One can feel uplifted when first seeing Céline Ordioni’s work. Her most recent ongoing projects entitled It’s nothing personal encapsulate some of the feelings of contemporary early adulthood perfectly. The humorous light she shines on each of her chosen themes act as much needed a relief. She mostly focuses on bleak subjects such as loneliness, sex and dissatisfaction in the digital era, and the existential fear of the unknown.
Her work takes on many forms, sizes and mediums. It happens organically as the artist herself relocates and grows in whichever way her experiences guide her. Her art informs her personal life and vice versa. This is more evident in Céline’s abstract observationist practice, where she does abstract portraits of strangers in the street or at various events. This performative painting deciphers her very nuanced, yet completely unpretentious practice. The artist approaches the process of human connection candidly. Her blunt vulnerability, for example, can serve as a social catalyst during these interactions. The inherent awkwardness that resides in watching a stranger watch you for 30 seconds, is transformed into an extremely powerful experience. This is because it happens in an open and safe environment.
Céline’s work is nuanced and unpretentious
Her interest in communicating and resonating with the people that experience her art, is also manifested in her attempt to eliminate the need for interpretation and other layered meaning making processes. Reminiscent of writer and activist Susan Sontag’s words, Céline meditates on the project of interpretation as a reactionary and stifling act.
”I like to spell it out […] I like to be overtly transparent.” She therefore aims to establish clear paths of communication between her creative context and her audience.
That is not to say that her work deters you from bringing your own meaning and understanding to her work. She acknowledges the part that individual experiences play in the meaning making process. However, this transparency can contribute to creating art that is increasingly accessible.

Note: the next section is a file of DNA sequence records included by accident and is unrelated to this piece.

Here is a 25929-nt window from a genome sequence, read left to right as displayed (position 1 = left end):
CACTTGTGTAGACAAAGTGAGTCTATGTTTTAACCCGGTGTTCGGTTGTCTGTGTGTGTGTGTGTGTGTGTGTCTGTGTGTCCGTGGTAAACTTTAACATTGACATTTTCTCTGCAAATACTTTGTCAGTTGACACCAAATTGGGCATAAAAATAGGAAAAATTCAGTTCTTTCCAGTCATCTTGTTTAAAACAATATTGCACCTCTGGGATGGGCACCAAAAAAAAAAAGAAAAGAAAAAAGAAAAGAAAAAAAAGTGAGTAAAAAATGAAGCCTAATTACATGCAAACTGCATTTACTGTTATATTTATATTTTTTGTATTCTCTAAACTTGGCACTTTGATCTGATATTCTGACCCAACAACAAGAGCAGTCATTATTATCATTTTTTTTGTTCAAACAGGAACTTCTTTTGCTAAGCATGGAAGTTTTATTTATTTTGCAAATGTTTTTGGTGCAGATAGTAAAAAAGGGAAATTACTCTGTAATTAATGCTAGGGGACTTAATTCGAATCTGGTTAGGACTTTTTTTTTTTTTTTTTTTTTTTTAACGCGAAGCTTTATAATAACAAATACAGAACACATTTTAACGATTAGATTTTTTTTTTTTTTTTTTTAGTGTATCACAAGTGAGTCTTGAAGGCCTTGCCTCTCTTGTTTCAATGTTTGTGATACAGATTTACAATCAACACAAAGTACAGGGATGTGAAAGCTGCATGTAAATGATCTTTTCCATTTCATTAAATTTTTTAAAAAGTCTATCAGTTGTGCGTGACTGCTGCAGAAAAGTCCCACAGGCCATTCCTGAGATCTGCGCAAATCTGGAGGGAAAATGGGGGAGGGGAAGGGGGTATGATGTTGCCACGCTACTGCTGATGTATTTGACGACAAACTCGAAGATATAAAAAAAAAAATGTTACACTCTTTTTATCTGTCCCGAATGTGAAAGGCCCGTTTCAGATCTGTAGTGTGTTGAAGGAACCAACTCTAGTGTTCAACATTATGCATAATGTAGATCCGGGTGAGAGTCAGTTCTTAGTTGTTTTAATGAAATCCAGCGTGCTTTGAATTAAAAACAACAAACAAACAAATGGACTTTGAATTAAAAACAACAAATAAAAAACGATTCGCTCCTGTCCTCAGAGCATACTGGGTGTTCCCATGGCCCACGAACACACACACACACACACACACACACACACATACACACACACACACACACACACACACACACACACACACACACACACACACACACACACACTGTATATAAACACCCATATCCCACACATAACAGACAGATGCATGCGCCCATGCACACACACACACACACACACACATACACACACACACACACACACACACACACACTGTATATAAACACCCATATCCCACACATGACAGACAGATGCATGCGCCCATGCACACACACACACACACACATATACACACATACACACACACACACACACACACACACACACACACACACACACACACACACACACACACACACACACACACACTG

Céline says, “It’s easy to hate what you don’t understand.”
Throughout It’s nothing personal, the insightful phrases she includes in her paintings are, as her title suggests, not just personal. Although her experiences are in some ways part of each of her work, the perceptive observations she makes are more along the lines of “the personal is political”. They are dense with feminist and other anti-bigotry connotations.
images supplied by the artist
The spectrum of the mediums she works with is wide enough to include any new challenges that life may present her with. Although she enjoys working big, be it with her earlier sculptural work or her current mural paintings, she may also fit her work onto a napkin. She likes to create art that is “a timestamp of the moment.” Any actual physical, emotional or other restrictions are always taken into account. As a result, Céline moves with ease from one medium to another. At the same time it feels as though a certain “essence” of her work is maintained. This could simply be the feeling arising from the repeated use of the abstract style of her continuous line. It also, and more importantly, resides deep in her search for human connection, as a remedy for a deeper existential dread.
written by Steffi Stouri
We are very happy to have Céline participating at PK in the future.
PK @ KKW
20 May – 7 June 2020
Words taste different now.
The metallic aftertaste of hugging lingers, shaping our memory of the absurd.
one after the other we speak.
one after the other we listen;
In our attempt to get a taste of each other’s lives:
There are good days and bad ones, as it has always been.
In the good ones people respond to jokes and you can almost taste the alkalic sun;
one after the other we stand and wait
all that is left is to indulge in the thought of the other, reach for familiarities and intriguing differentiations.
curator, Steffi Stouri